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@SnOrfus, more like a loaded question en.wikipedia.org/wiki/Loaded_question. Begging the question is a little different - eg see nizkor.org/features/fallacies/begging-the-question.html –  Kate Gregory Jul 28 '11 at 20:37
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The question is also loaded the other way: it suggests that all alternatives are free. That's equally untrue. –  MSalters Jul 29 '11 at 8:57
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There is a VERY long, yet very informative, post by Joel Spolsky on his blog that explains some of this... Basically it amounts to the notion that large corporations with tons of money will pay that hefty fee. The mid sized and smaller companies will go for something cheaper, and the tiny shops will use the free version (or the expensive version acquired cheaply through one of MS' programs for small shops). He refers to this pricing strategy as "Segmentation" to extract the maximum "consumer surplus" from customers.

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+1... Excellent post by Joel. Thanks for the link! –  Alex Jul 29 '11 at 11:48
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It's hard to say what the "right" price for their products is. Generally, prices are determined by the market, i.e., supply and demand. Quality and polish incur a greater cost to the supplier, which is then passed along to the consumer...and I would say Microsoft's products are generally of a higher quality (features + polish + support + company stability) than many cheaper development tools.

As one example, compare Google's Android emulator with any of the emulators that come with Visual Studio.

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To expand on the "because they can" notion:

Microsoft is a huge player in a lot of areas of software, and has been for long enough that they are, to some extent, pretty well entrenched. One consequence of this is that a lot of consumers will look at Microsoft and say "They're the big guys. We'll use what they have because that's what our customers/vendors/collaborators are most likely to be using." And this assumption holds true because it's an assumption a lot of people make simultaneously.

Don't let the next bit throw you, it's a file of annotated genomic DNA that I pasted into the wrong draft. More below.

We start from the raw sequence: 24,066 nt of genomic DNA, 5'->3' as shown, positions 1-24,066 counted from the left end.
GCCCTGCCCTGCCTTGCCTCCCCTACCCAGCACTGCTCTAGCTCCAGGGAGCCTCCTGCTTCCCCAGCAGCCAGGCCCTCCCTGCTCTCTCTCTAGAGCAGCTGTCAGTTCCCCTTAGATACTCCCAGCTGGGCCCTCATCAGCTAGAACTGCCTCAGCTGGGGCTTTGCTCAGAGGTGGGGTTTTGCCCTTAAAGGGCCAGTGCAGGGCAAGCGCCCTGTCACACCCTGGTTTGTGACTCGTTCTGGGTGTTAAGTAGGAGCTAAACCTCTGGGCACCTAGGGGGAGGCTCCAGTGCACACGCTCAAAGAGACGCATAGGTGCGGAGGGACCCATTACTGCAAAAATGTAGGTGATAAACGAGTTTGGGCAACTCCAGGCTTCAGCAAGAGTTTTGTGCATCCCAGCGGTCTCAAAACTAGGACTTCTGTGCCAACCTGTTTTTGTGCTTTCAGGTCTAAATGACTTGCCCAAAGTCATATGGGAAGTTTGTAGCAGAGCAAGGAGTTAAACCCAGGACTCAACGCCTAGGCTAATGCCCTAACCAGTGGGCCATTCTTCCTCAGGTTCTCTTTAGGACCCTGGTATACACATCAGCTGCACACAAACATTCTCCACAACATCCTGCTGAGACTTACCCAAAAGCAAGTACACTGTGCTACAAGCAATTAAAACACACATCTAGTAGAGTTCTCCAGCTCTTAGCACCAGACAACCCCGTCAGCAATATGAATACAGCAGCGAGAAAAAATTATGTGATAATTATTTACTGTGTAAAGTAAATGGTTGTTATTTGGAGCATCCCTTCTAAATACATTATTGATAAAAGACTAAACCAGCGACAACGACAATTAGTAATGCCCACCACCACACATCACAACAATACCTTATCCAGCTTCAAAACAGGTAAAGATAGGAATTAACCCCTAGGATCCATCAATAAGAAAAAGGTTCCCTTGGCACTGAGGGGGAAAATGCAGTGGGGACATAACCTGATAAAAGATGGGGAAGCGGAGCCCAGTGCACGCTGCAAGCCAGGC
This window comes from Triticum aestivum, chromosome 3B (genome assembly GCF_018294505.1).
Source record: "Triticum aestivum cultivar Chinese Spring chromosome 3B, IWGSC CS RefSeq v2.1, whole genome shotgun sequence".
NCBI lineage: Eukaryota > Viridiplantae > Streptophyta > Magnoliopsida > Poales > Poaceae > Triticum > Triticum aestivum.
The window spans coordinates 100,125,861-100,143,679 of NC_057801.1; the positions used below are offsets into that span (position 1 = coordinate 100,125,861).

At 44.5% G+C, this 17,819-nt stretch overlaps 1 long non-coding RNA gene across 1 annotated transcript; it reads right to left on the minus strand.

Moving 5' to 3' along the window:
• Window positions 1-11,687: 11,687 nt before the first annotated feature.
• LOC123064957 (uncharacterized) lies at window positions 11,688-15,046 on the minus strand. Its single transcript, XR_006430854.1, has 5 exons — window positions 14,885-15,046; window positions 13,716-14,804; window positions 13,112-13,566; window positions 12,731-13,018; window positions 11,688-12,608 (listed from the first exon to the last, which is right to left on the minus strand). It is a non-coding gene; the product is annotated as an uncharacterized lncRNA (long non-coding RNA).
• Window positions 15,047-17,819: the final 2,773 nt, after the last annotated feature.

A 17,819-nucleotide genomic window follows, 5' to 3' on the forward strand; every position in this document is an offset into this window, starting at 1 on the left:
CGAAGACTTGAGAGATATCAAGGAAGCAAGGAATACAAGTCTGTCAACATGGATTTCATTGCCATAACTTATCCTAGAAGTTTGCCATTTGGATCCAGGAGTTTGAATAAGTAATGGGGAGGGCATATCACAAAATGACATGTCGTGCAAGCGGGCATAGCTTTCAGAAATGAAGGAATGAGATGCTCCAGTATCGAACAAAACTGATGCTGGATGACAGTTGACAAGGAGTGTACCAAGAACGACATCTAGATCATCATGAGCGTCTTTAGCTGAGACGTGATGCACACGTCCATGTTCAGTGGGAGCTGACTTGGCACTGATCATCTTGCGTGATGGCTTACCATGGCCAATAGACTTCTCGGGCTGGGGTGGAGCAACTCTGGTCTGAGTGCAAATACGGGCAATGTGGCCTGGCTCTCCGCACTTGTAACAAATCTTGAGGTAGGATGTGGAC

There are a large number of reasons for choosing a particular environment, platform, or technology, but the biggest ones I see with Microsoft are:

  • Their tools integrate well with each other
  • There is a sense of "Everybody's doing it"
  • There is still a popular misconception (not just in computing) that the more something costs, the better it is. To put it another way, there's an assumption that you always get what you pay for, on both ends of the price spectrum.

Because of these and other factors, Microsoft knows that the price they set will be met by a large portion of the industry, and they can toe the 'almost too expensive to be worth it line' with abandon.

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Back when Microsoft was just getting started, so was I, and the saying was "no one ever got fired for choosing IBM". I think around the turn of the century it became "no one over got fired for choosing Microsoft" –  Kate Gregory Sep 28 '12 at 11:47
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Other answers here are good, but consider the opposite: why do their competitors charge little-to-nothing?

One possible answer is to attempt to commoditize a competitor's product(s) in order to displace their dominance in a market.

There's a famous (well, at least it was famous among some economics circles) study of a barbecue manufacturer that built barbecues in Asia and shipped them to North America (Canada mostly IIRC) and charged next to nothing for them, for a good number of years. They purposely took a big loss on every single sale. After a few years, no-one bothered to buy domestic barbecues because they were 'too expensive'.